40. 40. DNA<br />Major project phases<br />Planned iterations between DNA<br />Things to produce<br />Iteration communication strategies<br />40<br />
    41. 41. Balanced business and users’ needs<br />41<br />The solution wasn’t all about just Web 2.0 technology!<br />Considering these issues helps to identify project’s DNA<br />Don’t forget to consider BAU<br />
    42. 42. Iteration communication strategies<br />Regularly met to discuss and plan iterations:<br />Examined: DNA backlog, future iterations<br />Discussed: future DNA requirements, relationships between iterations, resource requirements, timing against projected schedule<br />Adjusted/recorded: baseline log of issues, resource estimations, etc.<br />Reported issues to Steering Committee<br />42<br />
    43. 43. Stand-up meetings<br />Each morning, discussed:<br />Risks – are they being mitigated or any new ones?<br />Scope – any unexpected features popping up?<br />Change management – setting users’ expectations<br />Reporting – to the Steering Committee<br />. . . discussed in relation to immediate and next iteration<br />43<br />
    44. 44. Stand-up meetings (cont)<br />Why stand-up meetings?<br />Quick meeting to synchronize the Team - chance to escalate to the owner of the risk log<br />Keeping it quick, simple and straight to the point:<br />15 mins, 3 questions each<br />Watch out for:<br />Meeting fatigue<br />44<br />What did you do yesterday?<br />What problems/issues do you have?<br />What are you going to do today?<br />
    45. 45. What did we learn<br />Keeping the Steering Committee engaged is hard:<br />Don’t assume they understand project activities and outcomes<br />They’re not as involved in activities as other end-users – education is still important (even if they don’t want it)<br />Report to them often, but don’t overload them with ‘technobable’<br />45<br />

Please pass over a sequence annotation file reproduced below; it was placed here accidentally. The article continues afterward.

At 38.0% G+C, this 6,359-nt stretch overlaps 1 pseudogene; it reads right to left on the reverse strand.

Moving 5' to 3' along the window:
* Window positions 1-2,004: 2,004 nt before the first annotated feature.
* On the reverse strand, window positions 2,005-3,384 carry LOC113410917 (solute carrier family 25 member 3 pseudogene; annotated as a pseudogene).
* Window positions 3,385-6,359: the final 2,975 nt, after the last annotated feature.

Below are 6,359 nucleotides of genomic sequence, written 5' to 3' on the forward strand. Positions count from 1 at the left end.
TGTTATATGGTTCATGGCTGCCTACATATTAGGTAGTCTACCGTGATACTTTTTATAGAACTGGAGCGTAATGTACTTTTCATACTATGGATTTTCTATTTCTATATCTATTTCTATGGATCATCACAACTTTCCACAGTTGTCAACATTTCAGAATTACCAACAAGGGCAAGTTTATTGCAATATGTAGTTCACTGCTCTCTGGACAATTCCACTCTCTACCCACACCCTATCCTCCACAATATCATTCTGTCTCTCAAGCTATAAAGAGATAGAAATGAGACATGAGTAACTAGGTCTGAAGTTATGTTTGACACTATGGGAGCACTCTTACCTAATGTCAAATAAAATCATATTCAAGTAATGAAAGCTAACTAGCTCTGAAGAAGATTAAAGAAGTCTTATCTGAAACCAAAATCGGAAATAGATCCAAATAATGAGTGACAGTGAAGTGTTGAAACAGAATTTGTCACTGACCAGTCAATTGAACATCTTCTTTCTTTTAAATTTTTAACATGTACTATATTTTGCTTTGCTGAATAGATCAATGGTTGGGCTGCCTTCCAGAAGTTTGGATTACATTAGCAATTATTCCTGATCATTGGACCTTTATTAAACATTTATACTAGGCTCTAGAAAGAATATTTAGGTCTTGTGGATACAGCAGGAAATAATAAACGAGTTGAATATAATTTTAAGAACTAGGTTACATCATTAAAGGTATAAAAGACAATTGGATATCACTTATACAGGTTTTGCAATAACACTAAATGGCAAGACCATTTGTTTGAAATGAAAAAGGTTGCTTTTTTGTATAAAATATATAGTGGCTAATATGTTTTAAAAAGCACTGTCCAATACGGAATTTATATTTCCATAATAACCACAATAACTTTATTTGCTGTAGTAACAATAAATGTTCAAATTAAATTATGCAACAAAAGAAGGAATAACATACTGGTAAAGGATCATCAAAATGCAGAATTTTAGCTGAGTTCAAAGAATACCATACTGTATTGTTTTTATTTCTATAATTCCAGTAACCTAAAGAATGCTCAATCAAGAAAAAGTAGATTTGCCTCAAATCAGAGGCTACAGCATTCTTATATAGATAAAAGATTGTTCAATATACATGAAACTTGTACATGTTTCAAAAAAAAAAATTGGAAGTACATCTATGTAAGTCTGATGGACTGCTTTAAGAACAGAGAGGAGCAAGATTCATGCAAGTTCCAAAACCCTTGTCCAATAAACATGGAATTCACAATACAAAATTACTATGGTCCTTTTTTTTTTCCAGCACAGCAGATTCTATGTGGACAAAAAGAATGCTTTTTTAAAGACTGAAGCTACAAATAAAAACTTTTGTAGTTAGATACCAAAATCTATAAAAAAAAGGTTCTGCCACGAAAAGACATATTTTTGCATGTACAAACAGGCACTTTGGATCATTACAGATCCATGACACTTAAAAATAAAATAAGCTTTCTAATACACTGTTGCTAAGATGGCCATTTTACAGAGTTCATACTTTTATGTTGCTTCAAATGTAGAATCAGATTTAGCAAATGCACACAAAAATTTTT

46. 46. What did we learn (cont)<br />Communication: is best done through multiple channels, from blogs, wikis, twitter and delicious to public presentations, email and video<br />Keep it simple: light-weight briefings work best for everyone (incl. at stand-up meetings)<br />Be transparent: lessons learned need to be both good and bad<br />Know the language: speak to the right audience with the right ‘language’<br />46<br />
    47. 47. Overall learnings from case studies<br />What did we learn?<br />47<br />
    48. 48. Learning is critical to agile<br />Take learnings from the first project and introduce them into the next one<br />Apply learnings from project to project<br />Take ‘practices’ from different disciplines and use them within the Agile Philosophy (add them to our toolkit)<br />Improve delivery value to users as we went along<br />48<br />
    49. 49. Learning is critical to agile (cont)<br />Agile learning results:<br />Greater success in the future <br />Quantify and qualify what works and when <br />Efficient application of DNA-practices in contingent ways rather than being dictated to by a ‘process’<br />49<br />
    50. 50. Build a skeleton solution first<br />The skeleton forms the baseline – revisit/assess after each iteration<br />Assess need for parallel iterations<br />Biggest/first major iteration cycle is about 6-8 weeks<br />End with fully-functional solution at the end<br />Add bits to the skeleton, as identified by prioritisation/value proposition/need/funds – about 2-3 weeks each subsequent iteration<br />50<br />